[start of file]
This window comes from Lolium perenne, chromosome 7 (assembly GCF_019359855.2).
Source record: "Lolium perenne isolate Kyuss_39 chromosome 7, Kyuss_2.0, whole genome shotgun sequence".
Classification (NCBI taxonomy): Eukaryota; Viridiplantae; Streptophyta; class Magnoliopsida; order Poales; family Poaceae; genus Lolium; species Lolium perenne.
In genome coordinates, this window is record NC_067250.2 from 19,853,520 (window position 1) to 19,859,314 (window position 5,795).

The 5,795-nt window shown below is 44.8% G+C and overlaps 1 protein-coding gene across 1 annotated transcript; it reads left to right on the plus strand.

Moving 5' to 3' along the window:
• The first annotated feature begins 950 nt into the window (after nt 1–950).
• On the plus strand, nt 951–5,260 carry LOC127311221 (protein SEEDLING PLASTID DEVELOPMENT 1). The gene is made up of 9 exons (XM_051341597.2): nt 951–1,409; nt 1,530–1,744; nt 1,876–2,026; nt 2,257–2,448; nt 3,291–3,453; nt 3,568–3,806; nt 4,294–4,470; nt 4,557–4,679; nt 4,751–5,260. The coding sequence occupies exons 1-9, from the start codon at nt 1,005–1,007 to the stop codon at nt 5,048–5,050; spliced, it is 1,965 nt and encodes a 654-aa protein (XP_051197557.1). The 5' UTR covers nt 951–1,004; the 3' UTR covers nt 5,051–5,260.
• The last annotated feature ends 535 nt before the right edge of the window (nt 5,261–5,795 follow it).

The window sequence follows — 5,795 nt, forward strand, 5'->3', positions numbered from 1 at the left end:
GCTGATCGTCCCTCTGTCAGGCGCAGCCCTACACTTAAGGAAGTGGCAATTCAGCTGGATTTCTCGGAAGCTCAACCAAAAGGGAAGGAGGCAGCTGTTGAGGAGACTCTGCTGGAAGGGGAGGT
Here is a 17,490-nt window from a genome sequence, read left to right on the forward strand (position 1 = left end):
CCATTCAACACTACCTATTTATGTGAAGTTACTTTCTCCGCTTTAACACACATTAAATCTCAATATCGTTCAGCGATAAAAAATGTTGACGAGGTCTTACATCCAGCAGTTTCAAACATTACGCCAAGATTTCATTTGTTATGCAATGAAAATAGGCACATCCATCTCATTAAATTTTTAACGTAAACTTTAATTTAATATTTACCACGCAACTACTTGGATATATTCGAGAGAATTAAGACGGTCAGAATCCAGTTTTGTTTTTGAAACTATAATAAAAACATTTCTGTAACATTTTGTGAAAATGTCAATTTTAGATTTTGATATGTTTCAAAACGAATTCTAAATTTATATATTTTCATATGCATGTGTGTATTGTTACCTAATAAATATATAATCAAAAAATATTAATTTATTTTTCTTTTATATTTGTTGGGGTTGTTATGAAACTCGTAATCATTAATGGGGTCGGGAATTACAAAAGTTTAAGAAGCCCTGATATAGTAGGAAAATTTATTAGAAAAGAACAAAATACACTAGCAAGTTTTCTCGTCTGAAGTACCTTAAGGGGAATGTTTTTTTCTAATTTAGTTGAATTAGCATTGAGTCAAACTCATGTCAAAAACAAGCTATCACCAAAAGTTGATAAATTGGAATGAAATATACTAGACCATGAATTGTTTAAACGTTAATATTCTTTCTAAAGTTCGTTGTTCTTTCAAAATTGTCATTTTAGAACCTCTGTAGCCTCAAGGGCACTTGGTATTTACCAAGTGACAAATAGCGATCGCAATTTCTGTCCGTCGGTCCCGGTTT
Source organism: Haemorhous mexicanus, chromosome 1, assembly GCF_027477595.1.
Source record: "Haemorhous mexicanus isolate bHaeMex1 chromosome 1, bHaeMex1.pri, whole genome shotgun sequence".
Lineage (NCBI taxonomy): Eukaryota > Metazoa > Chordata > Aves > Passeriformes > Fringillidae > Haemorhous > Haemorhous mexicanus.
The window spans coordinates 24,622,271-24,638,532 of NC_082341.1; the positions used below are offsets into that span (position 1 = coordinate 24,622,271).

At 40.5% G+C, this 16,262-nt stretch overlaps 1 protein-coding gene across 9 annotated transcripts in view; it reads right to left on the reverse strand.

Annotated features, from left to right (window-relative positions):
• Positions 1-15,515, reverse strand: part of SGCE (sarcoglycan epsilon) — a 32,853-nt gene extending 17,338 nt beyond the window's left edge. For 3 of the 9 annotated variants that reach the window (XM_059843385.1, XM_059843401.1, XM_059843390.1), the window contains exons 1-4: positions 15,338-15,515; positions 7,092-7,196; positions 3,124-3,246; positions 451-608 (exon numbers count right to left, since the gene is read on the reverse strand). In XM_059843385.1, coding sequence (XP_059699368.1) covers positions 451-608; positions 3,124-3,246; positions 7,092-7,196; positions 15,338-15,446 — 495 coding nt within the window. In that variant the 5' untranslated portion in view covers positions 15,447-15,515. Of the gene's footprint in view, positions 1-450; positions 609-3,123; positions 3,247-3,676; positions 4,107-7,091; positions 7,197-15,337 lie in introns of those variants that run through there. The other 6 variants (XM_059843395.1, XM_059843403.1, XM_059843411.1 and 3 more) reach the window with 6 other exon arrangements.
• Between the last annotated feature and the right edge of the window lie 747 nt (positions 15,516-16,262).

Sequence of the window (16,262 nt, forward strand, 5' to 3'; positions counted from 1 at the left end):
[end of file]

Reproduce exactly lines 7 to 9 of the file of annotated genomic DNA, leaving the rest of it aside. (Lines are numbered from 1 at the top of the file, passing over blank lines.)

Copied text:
• The first annotated feature begins 950 nt into the window (after nt 1–950).
• On the plus strand, nt 951–5,260 carry LOC127311221 (protein SEEDLING PLASTID DEVELOPMENT 1). The gene is made up of 9 exons (XM_051341597.2): nt 951–1,409; nt 1,530–1,744; nt 1,876–2,026; nt 2,257–2,448; nt 3,291–3,453; nt 3,568–3,806; nt 4,294–4,470; nt 4,557–4,679; nt 4,751–5,260. The coding sequence occupies exons 1-9, from the start codon at nt 1,005–1,007 to the stop codon at nt 5,048–5,050; spliced, it is 1,965 nt and encodes a 654-aa protein (XP_051197557.1). The 5' UTR covers nt 951–1,004; the 3' UTR covers nt 5,051–5,260.
• The last annotated feature ends 535 nt before the right edge of the window (nt 5,261–5,795 follow it).